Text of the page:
3 Habits To Help Great Leaders Be Good Managers

by Nov 22, 2011Followership, Insights, Leadership, Leadership Transitions, Managing Talent, Performance Management

Managing is about being face to face with people and helping them work through the steps to success.  Great leadership is often draped in words like vision, inspiration, and determination.  But even great leaders have to put on the manager hat and address the needs of their direct staff.  Here are three habits that will make that happen.

1.  Get to know your people:  Building trust starts with knowing someone.  When I walk into start-up companies it is common for people to hire friends and family first.  They do that because the relationship is there, and with relationships comes speed in decision making and patience with stress behaviors/poor decisions.  One tool I use with all clients is what I call a Team Member Fact Sheet.  Use this in your onboarding process(after you hire) to get to know your people and for them to get to know you. 

2. Commit to regular/uninterrupted One on One Time:  At least monthly you should be sitting down with every direct report and checking in.  30 minutes is ideal, but 15 minutes is acceptable.  Two key things about these meetings.  First, you do not allow interruptions.  Show them your commitment by delaying calls from anyone (including spouse and CEO).  Secondly, give the agenda to them.  I will be publishing a template later this month to enable this, but this being their time is key.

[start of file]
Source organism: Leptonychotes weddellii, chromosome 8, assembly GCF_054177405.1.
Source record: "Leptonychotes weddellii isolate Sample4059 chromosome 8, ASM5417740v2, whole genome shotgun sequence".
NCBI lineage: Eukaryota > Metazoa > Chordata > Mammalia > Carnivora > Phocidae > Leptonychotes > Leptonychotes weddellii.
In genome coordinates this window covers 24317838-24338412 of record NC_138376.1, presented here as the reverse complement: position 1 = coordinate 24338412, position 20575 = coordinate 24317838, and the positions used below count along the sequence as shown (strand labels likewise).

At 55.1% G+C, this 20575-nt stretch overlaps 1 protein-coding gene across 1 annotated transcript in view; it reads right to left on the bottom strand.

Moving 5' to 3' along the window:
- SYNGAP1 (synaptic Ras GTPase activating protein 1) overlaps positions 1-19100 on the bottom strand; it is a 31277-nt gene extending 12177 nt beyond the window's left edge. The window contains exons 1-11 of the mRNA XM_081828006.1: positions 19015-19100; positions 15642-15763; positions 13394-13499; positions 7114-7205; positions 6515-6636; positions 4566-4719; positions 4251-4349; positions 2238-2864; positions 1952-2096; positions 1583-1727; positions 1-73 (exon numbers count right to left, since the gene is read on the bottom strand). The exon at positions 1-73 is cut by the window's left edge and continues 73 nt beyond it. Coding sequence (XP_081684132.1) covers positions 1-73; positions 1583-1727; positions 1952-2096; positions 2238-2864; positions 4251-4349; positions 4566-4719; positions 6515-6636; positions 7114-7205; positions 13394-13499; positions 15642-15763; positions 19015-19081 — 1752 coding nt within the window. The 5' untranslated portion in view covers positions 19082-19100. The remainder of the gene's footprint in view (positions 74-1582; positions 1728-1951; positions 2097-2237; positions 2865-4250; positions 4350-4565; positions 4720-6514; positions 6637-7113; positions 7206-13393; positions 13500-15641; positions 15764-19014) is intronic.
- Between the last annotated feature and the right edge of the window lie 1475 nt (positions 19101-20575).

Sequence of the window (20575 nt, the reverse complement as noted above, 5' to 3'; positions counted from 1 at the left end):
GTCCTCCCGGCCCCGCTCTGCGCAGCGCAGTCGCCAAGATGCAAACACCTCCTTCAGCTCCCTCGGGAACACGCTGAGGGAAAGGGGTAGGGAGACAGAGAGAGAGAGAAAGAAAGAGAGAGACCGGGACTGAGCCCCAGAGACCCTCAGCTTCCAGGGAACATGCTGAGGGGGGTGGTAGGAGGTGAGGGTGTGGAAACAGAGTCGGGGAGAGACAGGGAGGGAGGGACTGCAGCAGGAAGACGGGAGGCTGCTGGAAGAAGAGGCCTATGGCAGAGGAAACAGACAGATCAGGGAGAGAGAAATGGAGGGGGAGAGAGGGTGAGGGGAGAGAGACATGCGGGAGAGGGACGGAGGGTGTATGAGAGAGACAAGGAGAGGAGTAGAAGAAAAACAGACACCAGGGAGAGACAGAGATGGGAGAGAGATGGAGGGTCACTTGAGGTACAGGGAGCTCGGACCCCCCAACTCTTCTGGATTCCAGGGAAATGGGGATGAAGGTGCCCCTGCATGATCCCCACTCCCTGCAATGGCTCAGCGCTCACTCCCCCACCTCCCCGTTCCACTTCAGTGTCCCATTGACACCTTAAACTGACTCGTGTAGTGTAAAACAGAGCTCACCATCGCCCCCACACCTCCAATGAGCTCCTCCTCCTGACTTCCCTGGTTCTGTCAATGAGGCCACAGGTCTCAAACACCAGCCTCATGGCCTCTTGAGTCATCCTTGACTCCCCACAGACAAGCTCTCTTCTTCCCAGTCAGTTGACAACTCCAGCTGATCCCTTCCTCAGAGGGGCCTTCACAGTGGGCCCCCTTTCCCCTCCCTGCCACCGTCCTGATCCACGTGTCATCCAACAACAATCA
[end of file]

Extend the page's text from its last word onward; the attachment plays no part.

3.  Memorize these questions: What do you need from me?  Outside of this task list, what other significant things are happening for you?  The focus of one on ones from a manager perspective is in the first question.  If the tasks are well defined and the success measures are in place the celebrations (getting things done) or problem solving (getting stuck/behind) will happen.  I NEED are two very powerful words for followers to say, and very difficult because too often NEED = WEAKNESS in the minds of people.  The second question allows you to learn what is happening outside of work.  Don’t be surprised if they start asking you this question.

Robert Hurley shared 5 principles leaders can adopt to demonstrate trustworthiness and increase trust across their organizations.  Here is the full post, but the 5 points were:

  • Show that your interests are the same.
  • Demonstrate concern for others
  • Deliver on your promises
  • Be consistent and honest
  • Communicate frequently, clearly and openly

These principles are embedded in the actions I shared. 

Lead well!  And manage a little along the way.

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